Repairing Torn ACLs
ACL Injuries & Diagnosis: Bayside Animal Medical Center is now offering an option for repairing torn anterior cruciate ligaments (ACL) in dogs. Unfortunately, torn ACLs in dogs is a relatively common injury, especially for active and athletic dogs. Signs of a torn ACL often include a sudden and significant limp in one of the back legs. If you are unsure, but think your dog may have torn it’s ACL, we recommend scheduling an appointment with any of our doctors to determine the source of the lameness. Radiographs are oftentimes taken to rule out other injury, but ACL’s are often diagnosed by palpation. In addition to an ACL tear, it’s possible that your dog could tear the meniscus in the knee. It is also worth noting that many dogs that tear one ACL go on to tear their other ACL at some point in their life.
Treatment Options: Once a diagnosis is obtained, surgical versus non-surgical options would be discussed with you. For most dogs over 30lbs, surgery is the best option for the long-term health of that joint and their long term comfort. There are two main surgical options. If your dog is over 100lbs, or your dog is extremely active, then we will likely refer you to an orthopedic specialist for a tibial-plateau-leveling osteotomy (TPLO) repair. If your dog is under 100lbs, and/or referral to a specialist would be financially challenging, then we offer the extracapsular lateral suture surgical technique here, done by Dr. Allyson DeLozier.
Extracapsular Lateral Suture Technique: The lateral suture technique involves wrapping a specialized suture around a ligament behind and above the knee. It is then fed through a small hole we create in the bone below the knee. Finally, it is tightened to stop the forward motion that occurs when the ligament ruptures. Post-op care involves at least 8 weeks of exercise restriction, starting with strict rest and gradually increasing movement over time. Physical therapy done with a specialist can help aid in recovery. Compared to many other orthopedic surgery solutions, this procedure tends to be a less invasive surgery with less severe potential complications. However some limitations can include the potential for the suture to break down if too much activity is performed after surgery, and the possibility of missing a small meniscal tear or other intra-joint pathology as we do not have arthroscopy capabilities here. As with any surgery, infection, incisional dehiscence, and pain are other potential post-op complications.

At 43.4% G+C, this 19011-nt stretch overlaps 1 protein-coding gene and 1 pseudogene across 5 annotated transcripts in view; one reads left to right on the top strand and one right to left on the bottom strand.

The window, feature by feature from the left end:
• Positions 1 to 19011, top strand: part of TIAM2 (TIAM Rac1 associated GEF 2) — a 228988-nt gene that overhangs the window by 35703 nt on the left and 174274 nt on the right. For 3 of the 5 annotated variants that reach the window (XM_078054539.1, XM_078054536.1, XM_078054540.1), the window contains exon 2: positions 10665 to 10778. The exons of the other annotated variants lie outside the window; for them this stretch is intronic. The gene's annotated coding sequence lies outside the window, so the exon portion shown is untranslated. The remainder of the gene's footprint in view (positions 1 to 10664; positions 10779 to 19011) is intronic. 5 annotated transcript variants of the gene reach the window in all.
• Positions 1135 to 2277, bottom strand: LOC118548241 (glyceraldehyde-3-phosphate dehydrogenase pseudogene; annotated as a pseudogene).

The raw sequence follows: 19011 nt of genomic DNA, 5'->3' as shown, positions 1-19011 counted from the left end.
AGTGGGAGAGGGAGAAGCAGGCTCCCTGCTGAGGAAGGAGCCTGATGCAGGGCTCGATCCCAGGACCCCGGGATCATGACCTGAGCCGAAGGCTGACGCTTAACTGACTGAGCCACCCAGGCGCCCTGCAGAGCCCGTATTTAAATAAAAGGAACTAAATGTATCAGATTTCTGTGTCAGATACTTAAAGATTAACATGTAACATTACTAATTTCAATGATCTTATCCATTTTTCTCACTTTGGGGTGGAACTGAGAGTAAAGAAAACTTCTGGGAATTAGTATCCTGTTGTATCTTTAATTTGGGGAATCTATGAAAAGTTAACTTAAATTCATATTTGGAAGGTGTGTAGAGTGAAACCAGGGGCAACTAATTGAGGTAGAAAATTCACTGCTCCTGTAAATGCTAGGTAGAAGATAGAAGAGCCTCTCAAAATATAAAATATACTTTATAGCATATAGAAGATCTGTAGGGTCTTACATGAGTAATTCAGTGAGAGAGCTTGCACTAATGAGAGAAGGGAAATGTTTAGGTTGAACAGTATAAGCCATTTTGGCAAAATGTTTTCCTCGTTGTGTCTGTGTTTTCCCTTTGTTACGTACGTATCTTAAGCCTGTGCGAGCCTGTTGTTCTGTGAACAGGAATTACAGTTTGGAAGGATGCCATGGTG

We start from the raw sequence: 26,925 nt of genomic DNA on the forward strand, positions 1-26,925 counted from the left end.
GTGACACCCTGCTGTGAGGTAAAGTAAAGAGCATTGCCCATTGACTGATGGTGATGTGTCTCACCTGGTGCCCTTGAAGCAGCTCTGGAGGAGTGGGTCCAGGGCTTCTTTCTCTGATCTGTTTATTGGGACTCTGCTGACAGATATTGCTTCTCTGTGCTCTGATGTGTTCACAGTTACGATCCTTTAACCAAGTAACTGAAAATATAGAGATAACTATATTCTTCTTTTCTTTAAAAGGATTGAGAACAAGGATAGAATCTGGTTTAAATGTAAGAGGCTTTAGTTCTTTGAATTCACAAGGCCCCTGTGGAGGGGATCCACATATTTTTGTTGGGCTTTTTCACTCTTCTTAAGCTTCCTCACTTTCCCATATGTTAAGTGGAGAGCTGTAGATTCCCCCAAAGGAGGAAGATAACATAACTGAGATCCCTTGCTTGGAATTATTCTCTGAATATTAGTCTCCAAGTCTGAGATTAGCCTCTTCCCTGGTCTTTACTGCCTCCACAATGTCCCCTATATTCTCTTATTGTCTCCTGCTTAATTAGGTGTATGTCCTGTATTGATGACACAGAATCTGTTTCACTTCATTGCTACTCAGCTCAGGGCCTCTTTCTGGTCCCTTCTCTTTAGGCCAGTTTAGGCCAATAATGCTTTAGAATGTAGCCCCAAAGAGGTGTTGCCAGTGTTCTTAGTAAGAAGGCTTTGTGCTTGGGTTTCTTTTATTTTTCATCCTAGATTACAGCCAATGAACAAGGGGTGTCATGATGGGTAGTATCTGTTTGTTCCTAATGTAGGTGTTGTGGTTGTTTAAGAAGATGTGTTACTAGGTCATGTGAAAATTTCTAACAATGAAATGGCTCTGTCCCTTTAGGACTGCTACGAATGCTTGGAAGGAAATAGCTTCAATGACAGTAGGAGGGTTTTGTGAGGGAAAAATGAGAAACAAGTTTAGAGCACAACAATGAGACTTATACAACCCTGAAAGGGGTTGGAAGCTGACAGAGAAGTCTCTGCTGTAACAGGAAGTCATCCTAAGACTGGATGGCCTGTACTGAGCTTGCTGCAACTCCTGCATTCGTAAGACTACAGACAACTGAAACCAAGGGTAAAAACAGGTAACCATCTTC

If your dog has a torn ACL and you are interested in learning more about the surgery that we perform here, please call to schedule an appointment with Dr. DeLozier.